Soviet submarine K-33

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Hotel II submarine
Project 658M class submarine (Hotel II)
Career (Soviet Union)
Name: K-33 (921)
Builder: Factory No. 902, Severodvinsk, Soviet Union
Launched: 6 August 1960
Commissioned: 5 July 1961
Renamed: K-54, in 1977
Homeport: Murmansk
Decommissioned: 1990
General characteristics
Class & type: Hotel-class submarine
Displacement: 4,080 m3 surfaced
5,000 m3 submerged
Length: 114 m (374 ft 0 in)
Beam: 9.2 m (30 ft 2 in)
Draft: 7.31 m (24 ft 0 in)
Propulsion: 2 × VM-A pressurized water reactors, 190 MW (250,000 hp) each
2 × steam turbines 17,500 hp (13 MW) each
Speed: 18 knots (21 mph; 33 km/h) surfaced
26 knots (30 mph; 48 km/h) submerged
Endurance: 50 days
Test depth: 240 m (790 ft) design
300 m (980 ft) maximum
Complement: 104 men
Armament: • 4 × 21 in (533 mm) torpedo tubes forward
• 4 × 16 in (406 mm) torpedo tubes aft
• D-4 launch system with three R-21 missiles
Service record
Part of: Soviet Northern Fleet

The K-33 was a Soviet nuclear-powered Project 658 class submarine (NATO reporting name "Hotel II"). She belonged to the Soviet Northern Fleet and carried the identification number 921. In 1977, she was renamed K-54.

K-33 was built at Factory No. 902 in Severodvinsk, Soviet Union, as a Hotel I class submarine, launched on 6 August 1960 and was commissioned on 5 July 1961. In 1964 the K-33 was repaired and modernized into "658M"-standard (Hotel II), by installing a new missile complex giving her capability to fire missiles while submerged. She was decommissioned in 1990.

K-33 was involved in two incidents.

Kattegat incident[edit]

M/S Finnclipper
The location of the incident

On 12 April 1963 the K-33 collided with the Finnish merchant vessel M/S Finnclipper in Kattegat.

The M/S Finnclipper, which was owned by Enso Gutzeit was on its way to the United States with a load of 6,000 tons of paper. When they reached Kattegat, there was a mist. The crew heard engine noise on their port side at 11.05 am and a submarine emerged. The Finnclipper steered heavily to starboard to try to avoid a collision, but to no avail.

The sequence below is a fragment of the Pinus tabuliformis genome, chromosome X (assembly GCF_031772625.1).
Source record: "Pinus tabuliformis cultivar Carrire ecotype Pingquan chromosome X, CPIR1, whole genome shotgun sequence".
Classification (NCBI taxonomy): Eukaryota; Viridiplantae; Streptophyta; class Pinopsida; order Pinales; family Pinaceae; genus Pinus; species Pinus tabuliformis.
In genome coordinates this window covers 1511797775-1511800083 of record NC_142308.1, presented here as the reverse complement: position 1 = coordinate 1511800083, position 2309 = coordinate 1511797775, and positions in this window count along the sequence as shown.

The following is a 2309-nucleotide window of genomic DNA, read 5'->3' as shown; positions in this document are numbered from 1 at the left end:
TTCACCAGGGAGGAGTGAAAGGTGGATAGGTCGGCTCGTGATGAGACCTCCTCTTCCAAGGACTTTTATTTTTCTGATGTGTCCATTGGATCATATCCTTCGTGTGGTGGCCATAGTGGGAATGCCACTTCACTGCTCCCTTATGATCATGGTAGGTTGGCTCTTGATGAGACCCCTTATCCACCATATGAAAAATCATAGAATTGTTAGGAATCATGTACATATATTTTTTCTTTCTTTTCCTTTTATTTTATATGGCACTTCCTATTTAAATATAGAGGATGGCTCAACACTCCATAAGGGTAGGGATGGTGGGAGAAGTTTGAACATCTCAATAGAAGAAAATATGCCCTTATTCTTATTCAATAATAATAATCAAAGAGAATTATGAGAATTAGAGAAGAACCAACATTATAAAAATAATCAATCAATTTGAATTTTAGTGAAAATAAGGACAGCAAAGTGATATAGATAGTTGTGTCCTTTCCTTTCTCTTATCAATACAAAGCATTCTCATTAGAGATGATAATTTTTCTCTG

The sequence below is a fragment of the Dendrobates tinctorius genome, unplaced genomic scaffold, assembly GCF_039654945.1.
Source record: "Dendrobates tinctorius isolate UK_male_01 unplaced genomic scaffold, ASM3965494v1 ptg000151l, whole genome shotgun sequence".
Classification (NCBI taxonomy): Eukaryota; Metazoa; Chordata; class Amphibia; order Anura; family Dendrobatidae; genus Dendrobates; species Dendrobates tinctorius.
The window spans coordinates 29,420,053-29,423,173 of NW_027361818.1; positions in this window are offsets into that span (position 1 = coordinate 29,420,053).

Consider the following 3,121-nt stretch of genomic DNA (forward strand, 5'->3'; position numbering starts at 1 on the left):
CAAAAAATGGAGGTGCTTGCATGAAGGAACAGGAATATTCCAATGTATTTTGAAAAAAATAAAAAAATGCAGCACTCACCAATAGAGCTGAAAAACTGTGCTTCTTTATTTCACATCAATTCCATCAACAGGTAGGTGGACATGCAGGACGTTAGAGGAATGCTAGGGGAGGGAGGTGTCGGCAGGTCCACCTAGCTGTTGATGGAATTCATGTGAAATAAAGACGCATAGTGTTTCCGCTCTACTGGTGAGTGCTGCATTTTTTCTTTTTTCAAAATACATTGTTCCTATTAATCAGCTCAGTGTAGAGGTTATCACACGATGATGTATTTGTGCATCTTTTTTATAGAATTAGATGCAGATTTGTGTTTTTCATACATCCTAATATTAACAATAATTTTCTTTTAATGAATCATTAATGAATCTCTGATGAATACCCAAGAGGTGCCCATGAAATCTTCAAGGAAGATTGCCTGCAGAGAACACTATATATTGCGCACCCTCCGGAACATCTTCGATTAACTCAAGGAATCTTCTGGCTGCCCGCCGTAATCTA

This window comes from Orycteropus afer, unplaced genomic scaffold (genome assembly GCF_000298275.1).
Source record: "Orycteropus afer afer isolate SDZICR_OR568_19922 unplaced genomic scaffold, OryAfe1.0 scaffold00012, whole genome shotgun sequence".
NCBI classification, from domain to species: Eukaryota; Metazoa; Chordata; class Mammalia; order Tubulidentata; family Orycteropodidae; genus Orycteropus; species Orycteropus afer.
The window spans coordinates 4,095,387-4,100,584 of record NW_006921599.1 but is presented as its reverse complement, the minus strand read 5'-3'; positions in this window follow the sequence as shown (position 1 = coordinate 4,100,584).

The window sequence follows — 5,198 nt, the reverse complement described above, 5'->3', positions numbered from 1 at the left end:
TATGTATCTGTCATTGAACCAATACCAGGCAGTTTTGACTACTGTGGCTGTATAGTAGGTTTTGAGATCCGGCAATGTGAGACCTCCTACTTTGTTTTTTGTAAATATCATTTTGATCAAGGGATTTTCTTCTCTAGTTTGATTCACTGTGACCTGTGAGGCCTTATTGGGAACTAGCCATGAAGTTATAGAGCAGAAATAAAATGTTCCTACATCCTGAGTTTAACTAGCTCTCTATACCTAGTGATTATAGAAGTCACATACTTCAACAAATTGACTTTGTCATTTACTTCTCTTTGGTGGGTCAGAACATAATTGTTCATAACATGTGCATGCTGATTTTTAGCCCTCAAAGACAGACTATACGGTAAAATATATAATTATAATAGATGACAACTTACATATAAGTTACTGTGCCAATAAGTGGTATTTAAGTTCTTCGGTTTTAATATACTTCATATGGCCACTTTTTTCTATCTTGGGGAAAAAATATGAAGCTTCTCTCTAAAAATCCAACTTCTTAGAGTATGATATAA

The Finnclipper immediately stopped and returned to the submarine to see if it needed help. Two Russian officers on board told the Finnish captain that the side had received large structural damage and that the side had been pressed in and had become deformed. The Soviet officers did not reveal their nationality, but told that it was a Warsaw Pact submarine. The Finns could however read the number 921 clearly on the side of the submarine.

The K-33 had been on its way to a patrol in the North Atlantic. The Finnish vessel managed to cross the Atlantic ocean although she had sprung a leak. The K-33 limped to Murmansk although she was severely damaged. The captain of the Finnish vessel, Runar Lindholm, gave a maritime declaration when arriving in New York, but the report was labeled secret for over 44 years. The Soviets claimed that it was not a nuclear submarine, although she had been clearly identified. It has been speculated that the incident was held secret due to the Soviet-Finnish YYA-treaty, where the Soviets would have forbid the Finns to report this in the news media or even to research the incident.

On 4 April 2007, the Finnish captain and maritime author Jaakko Varimaa, who at the time was Second Mate on the Finnish vessel, published his book Sukellusvene sumussa ("Submarine In The Mist") revealing the accident.

However, according to some Russian sources at the time of this collision the K-33 was on overhaul in the Russian Northern Fleet, which lasted from October 25, 1962 through December 29, 1964.[1] Later in this article it says that the K-33 was en route to a patrol in the Atlantic.

Arctic incident[edit]

In 1965, the K-33 was involved in a radiation emergency in the Arctic, involving dehermeticity of fuel elements.[2]

Sources[edit]

References[edit]

  1. ^ Podvodnye Lodki Rossii, Atomnye Pervoye Pokoleniye; Tom IV, Chast 1;1st Defense Ministry Scientific-Research Institute & Rubin Central Design Bureau of Marine Equipment; Sankt Peterburg, 1996
  2. ^ Sommergibili Nucleari: Problemi di sicurezza e impatto ambientale